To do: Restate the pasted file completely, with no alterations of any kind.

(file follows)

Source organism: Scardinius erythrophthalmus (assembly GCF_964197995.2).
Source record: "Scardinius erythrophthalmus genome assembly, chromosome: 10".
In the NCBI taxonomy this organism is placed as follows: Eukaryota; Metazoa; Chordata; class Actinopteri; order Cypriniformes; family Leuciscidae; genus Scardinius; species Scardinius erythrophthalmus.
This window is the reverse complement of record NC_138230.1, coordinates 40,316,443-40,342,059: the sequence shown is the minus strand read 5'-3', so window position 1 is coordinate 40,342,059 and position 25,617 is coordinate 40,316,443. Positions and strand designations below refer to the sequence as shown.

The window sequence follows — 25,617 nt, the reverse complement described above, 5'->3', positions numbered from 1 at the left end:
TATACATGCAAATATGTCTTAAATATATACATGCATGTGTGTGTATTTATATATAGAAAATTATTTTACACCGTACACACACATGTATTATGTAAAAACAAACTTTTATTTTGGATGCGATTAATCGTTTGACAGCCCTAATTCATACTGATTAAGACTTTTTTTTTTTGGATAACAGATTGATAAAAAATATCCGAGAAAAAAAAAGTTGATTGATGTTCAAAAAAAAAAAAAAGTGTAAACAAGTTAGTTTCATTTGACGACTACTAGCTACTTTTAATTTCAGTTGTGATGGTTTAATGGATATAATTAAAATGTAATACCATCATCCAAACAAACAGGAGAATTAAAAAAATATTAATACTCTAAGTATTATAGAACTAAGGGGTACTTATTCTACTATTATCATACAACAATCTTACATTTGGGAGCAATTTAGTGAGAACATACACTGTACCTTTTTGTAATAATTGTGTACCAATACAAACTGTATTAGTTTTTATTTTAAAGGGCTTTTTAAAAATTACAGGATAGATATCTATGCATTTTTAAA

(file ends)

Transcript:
Source organism: Scardinius erythrophthalmus (assembly GCF_964197995.2).
Source record: "Scardinius erythrophthalmus genome assembly, chromosome: 10".
In the NCBI taxonomy this organism is placed as follows: Eukaryota; Metazoa; Chordata; class Actinopteri; order Cypriniformes; family Leuciscidae; genus Scardinius; species Scardinius erythrophthalmus.
This window is the reverse complement of record NC_138230.1, coordinates 40,316,443-40,342,059: the sequence shown is the minus strand read 5'-3', so window position 1 is coordinate 40,342,059 and position 25,617 is coordinate 40,316,443. Positions and strand designations below refer to the sequence as shown.

The window sequence follows — 25,617 nt, the reverse complement described above, 5'->3', positions numbered from 1 at the left end:
TATACATGCAAATATGTCTTAAATATATACATGCATGTGTGTGTATTTATATATAGAAAATTATTTTACACCGTACACACACATGTATTATGTAAAAACAAACTTTTATTTTGGATGCGATTAATCGTTTGACAGCCCTAATTCATACTGATTAAGACTTTTTTTTTTTGGATAACAGATTGATAAAAAATATCCGAGAAAAAAAAAGTTGATTGATGTTCAAAAAAAAAAAAAAGTGTAAACAAGTTAGTTTCATTTGACGACTACTAGCTACTTTTAATTTCAGTTGTGATGGTTTAATGGATATAATTAAAATGTAATACCATCATCCAAACAAACAGGAGAATTAAAAAAATATTAATACTCTAAGTATTATAGAACTAAGGGGTACTTATTCTACTATTATCATACAACAATCTTACATTTGGGAGCAATTTAGTGAGAACATACACTGTACCTTTTTGTAATAATTGTGTACCAATACAAACTGTATTAGTTTTTATTTTAAAGGGCTTTTTAAAAATTACAGGATAGATATCTATGCATTTTTAAA